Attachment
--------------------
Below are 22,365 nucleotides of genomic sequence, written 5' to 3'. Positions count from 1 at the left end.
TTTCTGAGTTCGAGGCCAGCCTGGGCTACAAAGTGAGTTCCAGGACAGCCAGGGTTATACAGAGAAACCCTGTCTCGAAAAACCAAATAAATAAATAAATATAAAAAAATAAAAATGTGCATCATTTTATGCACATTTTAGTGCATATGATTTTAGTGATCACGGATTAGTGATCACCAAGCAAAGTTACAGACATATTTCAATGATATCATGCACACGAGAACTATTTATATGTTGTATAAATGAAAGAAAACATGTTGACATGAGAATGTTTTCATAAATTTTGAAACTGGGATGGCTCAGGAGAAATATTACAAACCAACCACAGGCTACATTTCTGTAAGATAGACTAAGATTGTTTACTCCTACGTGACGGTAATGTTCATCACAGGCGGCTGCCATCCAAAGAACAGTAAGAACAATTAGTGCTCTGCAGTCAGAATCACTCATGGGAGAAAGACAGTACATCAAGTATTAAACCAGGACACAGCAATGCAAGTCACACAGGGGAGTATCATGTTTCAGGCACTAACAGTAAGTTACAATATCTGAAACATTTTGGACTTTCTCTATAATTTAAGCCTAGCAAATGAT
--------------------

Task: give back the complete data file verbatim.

Below are 22,365 nucleotides of genomic sequence, written 5' to 3'. Positions count from 1 at the left end.
TTTCTGAGTTCGAGGCCAGCCTGGGCTACAAAGTGAGTTCCAGGACAGCCAGGGTTATACAGAGAAACCCTGTCTCGAAAAACCAAATAAATAAATAAATATAAAAAAATAAAAATGTGCATCATTTTATGCACATTTTAGTGCATATGATTTTAGTGATCACGGATTAGTGATCACCAAGCAAAGTTACAGACATATTTCAATGATATCATGCACACGAGAACTATTTATATGTTGTATAAATGAAAGAAAACATGTTGACATGAGAATGTTTTCATAAATTTTGAAACTGGGATGGCTCAGGAGAAATATTACAAACCAACCACAGGCTACATTTCTGTAAGATAGACTAAGATTGTTTACTCCTACGTGACGGTAATGTTCATCACAGGCGGCTGCCATCCAAAGAACAGTAAGAACAATTAGTGCTCTGCAGTCAGAATCACTCATGGGAGAAAGACAGTACATCAAGTATTAAACCAGGACACAGCAATGCAAGTCACACAGGGGAGTATCATGTTTCAGGCACTAACAGTAAGTTACAATATCTGAAACATTTTGGACTTTCTCTATAATTTAAGCCTAGCAAATGAT